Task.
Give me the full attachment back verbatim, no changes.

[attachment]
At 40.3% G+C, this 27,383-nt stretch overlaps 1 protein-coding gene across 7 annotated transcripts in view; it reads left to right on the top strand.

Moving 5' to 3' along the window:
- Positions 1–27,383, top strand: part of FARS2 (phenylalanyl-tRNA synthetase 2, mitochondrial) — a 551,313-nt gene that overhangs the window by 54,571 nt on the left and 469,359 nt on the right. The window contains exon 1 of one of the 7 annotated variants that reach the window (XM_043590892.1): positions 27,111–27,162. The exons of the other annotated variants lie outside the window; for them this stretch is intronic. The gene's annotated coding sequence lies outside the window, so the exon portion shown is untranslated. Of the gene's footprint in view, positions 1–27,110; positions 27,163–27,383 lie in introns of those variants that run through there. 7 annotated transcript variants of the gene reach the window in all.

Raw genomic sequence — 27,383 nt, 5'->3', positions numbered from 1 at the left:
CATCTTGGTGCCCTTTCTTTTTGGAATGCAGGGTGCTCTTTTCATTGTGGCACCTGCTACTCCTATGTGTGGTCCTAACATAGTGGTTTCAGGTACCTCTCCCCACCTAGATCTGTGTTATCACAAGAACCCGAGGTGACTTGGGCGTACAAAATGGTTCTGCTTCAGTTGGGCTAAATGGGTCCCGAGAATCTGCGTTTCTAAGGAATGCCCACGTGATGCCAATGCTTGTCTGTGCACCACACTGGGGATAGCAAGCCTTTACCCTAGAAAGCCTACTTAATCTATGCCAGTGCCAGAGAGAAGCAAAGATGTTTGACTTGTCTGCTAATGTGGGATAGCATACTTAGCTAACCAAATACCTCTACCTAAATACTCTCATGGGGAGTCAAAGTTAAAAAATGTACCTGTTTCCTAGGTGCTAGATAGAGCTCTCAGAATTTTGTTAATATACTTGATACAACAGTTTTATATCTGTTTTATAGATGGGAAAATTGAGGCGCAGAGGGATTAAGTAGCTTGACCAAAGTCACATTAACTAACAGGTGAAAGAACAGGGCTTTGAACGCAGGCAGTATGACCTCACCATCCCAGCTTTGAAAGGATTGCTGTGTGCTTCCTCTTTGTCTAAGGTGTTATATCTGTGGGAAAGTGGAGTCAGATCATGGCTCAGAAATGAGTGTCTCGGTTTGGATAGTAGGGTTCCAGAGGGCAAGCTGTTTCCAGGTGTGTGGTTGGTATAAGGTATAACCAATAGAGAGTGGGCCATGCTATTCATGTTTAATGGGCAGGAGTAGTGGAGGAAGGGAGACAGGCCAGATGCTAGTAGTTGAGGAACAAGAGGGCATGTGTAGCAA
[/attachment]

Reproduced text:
At 40.3% G+C, this 27,383-nt stretch overlaps 1 protein-coding gene across 7 annotated transcripts in view; it reads left to right on the top strand.

Moving 5' to 3' along the window:
- Positions 1–27,383, top strand: part of FARS2 (phenylalanyl-tRNA synthetase 2, mitochondrial) — a 551,313-nt gene that overhangs the window by 54,571 nt on the left and 469,359 nt on the right. The window contains exon 1 of one of the 7 annotated variants that reach the window (XM_043590892.1): positions 27,111–27,162. The exons of the other annotated variants lie outside the window; for them this stretch is intronic. The gene's annotated coding sequence lies outside the window, so the exon portion shown is untranslated. Of the gene's footprint in view, positions 1–27,110; positions 27,163–27,383 lie in introns of those variants that run through there. 7 annotated transcript variants of the gene reach the window in all.

Raw genomic sequence — 27,383 nt, 5'->3', positions numbered from 1 at the left:
CATCTTGGTGCCCTTTCTTTTTGGAATGCAGGGTGCTCTTTTCATTGTGGCACCTGCTACTCCTATGTGTGGTCCTAACATAGTGGTTTCAGGTACCTCTCCCCACCTAGATCTGTGTTATCACAAGAACCCGAGGTGACTTGGGCGTACAAAATGGTTCTGCTTCAGTTGGGCTAAATGGGTCCCGAGAATCTGCGTTTCTAAGGAATGCCCACGTGATGCCAATGCTTGTCTGTGCACCACACTGGGGATAGCAAGCCTTTACCCTAGAAAGCCTACTTAATCTATGCCAGTGCCAGAGAGAAGCAAAGATGTTTGACTTGTCTGCTAATGTGGGATAGCATACTTAGCTAACCAAATACCTCTACCTAAATACTCTCATGGGGAGTCAAAGTTAAAAAATGTACCTGTTTCCTAGGTGCTAGATAGAGCTCTCAGAATTTTGTTAATATACTTGATACAACAGTTTTATATCTGTTTTATAGATGGGAAAATTGAGGCGCAGAGGGATTAAGTAGCTTGACCAAAGTCACATTAACTAACAGGTGAAAGAACAGGGCTTTGAACGCAGGCAGTATGACCTCACCATCCCAGCTTTGAAAGGATTGCTGTGTGCTTCCTCTTTGTCTAAGGTGTTATATCTGTGGGAAAGTGGAGTCAGATCATGGCTCAGAAATGAGTGTCTCGGTTTGGATAGTAGGGTTCCAGAGGGCAAGCTGTTTCCAGGTGTGTGGTTGGTATAAGGTATAACCAATAGAGAGTGGGCCATGCTATTCATGTTTAATGGGCAGGAGTAGTGGAGGAAGGGAGACAGGCCAGATGCTAGTAGTTGAGGAACAAGAGGGCATGTGTAGCAA